How Can I Lower My Monthly Healthcare Costs?
As inflation and other cost-of-living complications hit your wallet, you may find yourself seeking ways to cut down on additional monthly expenses. One way to streamline your spending is to lower your monthly healthcare costs. While it's important not to cut corners on the medical services you actually need, there may be instances where you're overspending.
Join the #TRN team as we look at some common ways to find savings on your healthcare plan!
Finding the Balance on Healthcare Expenses
1. Apply for a Tax Credit Subsidy
If you purchase your healthcare policy through the ACA Marketplace, be sure to check your eligibility for federal tax credits to offset your payments. The Affordable Care Act defines the income levels you're eligible for a premium subsidy. You can only get the premium subsidies by buying a plan through your state's health insurance marketplace, and the subsidies come in the form of tax credits.
Tax credits are adjusted and re-adjusted based on your income, so if you lost a job or experienced a reduction in your monthly income, update this during your open enrollment process; it could increase your monthly healthcare subsidy from the government. Remember that this also goes the other way: if your income increases during a tax year, you may no longer qualify for the full subsidy you were eligible for at the beginning of the year.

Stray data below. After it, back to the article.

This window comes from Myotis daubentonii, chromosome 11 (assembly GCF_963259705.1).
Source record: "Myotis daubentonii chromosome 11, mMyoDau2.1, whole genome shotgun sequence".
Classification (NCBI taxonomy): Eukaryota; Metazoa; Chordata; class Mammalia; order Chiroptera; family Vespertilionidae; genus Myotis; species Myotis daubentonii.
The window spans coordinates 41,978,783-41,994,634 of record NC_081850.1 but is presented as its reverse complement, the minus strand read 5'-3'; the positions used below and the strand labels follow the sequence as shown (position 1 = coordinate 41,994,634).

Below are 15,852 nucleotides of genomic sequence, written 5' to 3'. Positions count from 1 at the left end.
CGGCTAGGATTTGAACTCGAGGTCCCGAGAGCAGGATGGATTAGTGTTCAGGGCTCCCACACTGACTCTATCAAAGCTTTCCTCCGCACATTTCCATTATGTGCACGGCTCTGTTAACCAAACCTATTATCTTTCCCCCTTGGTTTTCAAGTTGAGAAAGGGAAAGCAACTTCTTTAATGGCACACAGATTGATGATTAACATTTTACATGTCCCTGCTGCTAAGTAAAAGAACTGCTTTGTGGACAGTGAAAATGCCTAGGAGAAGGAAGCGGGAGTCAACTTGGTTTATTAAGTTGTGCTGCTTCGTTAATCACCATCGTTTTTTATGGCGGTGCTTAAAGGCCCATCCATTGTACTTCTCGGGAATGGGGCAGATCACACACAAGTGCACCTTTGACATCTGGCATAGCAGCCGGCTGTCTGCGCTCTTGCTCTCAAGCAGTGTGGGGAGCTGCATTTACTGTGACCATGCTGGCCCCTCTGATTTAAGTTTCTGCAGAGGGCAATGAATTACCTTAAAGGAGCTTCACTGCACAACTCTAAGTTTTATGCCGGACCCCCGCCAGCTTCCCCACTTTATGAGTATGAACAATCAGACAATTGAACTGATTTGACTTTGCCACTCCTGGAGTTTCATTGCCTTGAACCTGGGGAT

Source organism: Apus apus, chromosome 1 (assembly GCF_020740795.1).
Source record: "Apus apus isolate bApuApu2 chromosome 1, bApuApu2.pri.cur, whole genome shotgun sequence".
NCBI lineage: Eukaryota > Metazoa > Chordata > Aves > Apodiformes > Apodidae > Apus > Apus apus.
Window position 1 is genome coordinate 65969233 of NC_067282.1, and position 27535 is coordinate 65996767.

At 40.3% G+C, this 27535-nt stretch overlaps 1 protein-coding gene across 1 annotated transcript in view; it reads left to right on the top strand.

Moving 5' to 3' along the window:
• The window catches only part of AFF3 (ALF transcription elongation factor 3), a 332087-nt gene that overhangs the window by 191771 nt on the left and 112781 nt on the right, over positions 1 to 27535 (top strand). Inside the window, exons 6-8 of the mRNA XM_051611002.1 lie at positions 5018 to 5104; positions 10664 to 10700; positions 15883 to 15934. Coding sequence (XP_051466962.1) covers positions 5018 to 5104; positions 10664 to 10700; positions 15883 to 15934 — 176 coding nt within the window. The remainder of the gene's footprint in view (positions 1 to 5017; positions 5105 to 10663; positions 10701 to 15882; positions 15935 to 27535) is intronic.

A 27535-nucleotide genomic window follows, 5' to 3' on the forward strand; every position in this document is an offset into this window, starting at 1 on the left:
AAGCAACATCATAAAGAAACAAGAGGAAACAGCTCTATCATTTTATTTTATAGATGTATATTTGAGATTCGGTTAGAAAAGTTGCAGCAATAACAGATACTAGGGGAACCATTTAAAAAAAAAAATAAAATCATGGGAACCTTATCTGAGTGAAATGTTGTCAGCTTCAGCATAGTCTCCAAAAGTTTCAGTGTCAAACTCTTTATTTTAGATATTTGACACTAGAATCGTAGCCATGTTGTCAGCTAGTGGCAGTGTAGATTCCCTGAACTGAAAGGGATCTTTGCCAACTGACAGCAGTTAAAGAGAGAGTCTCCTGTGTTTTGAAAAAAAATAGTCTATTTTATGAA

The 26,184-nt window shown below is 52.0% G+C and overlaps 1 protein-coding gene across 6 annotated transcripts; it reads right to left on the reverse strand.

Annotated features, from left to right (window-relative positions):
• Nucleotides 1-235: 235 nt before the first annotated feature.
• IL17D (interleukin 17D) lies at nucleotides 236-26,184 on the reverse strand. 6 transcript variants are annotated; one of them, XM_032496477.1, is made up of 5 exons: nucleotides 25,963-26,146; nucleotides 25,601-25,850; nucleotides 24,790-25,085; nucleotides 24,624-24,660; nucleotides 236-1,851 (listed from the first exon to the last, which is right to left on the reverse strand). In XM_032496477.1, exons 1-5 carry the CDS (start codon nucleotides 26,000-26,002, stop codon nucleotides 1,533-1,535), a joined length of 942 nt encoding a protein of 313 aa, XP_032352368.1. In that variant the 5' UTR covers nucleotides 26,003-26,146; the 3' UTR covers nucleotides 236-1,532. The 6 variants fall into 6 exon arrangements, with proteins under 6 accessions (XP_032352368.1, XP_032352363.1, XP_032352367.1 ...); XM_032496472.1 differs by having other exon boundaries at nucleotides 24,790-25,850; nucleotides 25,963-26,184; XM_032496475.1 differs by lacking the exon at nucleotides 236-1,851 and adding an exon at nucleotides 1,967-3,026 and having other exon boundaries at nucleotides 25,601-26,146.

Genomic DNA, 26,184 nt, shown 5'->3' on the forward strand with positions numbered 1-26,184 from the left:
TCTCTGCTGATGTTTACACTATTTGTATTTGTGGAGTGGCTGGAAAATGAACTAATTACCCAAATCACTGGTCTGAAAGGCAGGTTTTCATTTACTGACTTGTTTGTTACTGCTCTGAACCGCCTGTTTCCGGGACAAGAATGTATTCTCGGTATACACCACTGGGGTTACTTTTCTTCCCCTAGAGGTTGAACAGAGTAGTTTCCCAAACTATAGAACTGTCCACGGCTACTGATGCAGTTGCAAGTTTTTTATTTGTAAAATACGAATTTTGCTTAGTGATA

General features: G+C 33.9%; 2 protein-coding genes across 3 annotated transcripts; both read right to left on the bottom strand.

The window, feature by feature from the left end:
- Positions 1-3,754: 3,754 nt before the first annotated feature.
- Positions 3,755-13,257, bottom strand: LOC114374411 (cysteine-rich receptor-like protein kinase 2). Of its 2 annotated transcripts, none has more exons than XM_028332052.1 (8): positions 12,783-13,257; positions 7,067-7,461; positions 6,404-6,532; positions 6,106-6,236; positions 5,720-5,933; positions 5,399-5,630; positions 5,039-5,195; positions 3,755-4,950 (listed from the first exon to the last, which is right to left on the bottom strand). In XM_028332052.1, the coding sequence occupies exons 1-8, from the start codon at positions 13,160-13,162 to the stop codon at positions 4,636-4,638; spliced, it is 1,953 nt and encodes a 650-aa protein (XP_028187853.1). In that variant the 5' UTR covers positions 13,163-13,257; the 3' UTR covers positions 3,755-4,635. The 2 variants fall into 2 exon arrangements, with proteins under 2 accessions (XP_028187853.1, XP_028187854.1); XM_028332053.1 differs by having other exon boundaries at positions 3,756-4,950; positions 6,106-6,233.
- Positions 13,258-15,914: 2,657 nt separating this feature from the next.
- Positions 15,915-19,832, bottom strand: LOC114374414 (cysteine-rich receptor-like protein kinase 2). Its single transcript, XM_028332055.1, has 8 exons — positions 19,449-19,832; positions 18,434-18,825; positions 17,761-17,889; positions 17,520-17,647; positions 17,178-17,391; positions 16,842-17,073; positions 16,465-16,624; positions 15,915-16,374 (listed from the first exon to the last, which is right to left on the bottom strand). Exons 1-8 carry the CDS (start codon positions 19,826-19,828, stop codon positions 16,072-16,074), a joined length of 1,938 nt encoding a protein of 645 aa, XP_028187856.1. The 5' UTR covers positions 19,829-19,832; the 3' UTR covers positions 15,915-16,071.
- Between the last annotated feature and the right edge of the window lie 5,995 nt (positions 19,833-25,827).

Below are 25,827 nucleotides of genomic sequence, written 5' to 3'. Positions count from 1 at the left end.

2. Pick a Plan with a Higher Deductible
If you maintain a healthy amount in your emergency savings fund and/or don't typically need much more than the annual checkup and basic preventative care, a higher deductible plan may be a way to trim your monthly expenses.
Your deductible is the amount you must pay toward your healthcare services before your health insurance begins to pay. Generally speaking, the higher the deductible on your healthcare plan, the lower the premium you have to pay every month. It's a trade-off, so you'll need to ensure you can afford to meet your deductible threshold in a worst-case scenario, like an injury or severe illness.
Bronze Plans and More
If you've weighed the potential costs and benefits of choosing a high deductible/low monthly premium plan and would like more specifics, look into the options available with bronze-level healthcare plans.
One way in which the ACA Marketplace organizes its plan levels is by naming them after precious metals:
With Gold plans, you'll see higher monthly premiums with lower deductibles and out-of-pocket maximums
Silver plans strike a balance between moderate pricing on monthly premiums and mid-range deductibles or out-of-pocket maximums.
And with Bronze plans, you'll see the lowest monthly costs on essential medical services but the highest deductible and out-of-pocket maximum pricing if you need more than just the basics.
3. Choose an HMO
Another way providers use to structure and classify healthcare policies is to sort them by network structures: HMOs, PPOs, and EPOs. The difference between these structures primarily relates to how much control you have over the medical providers you see.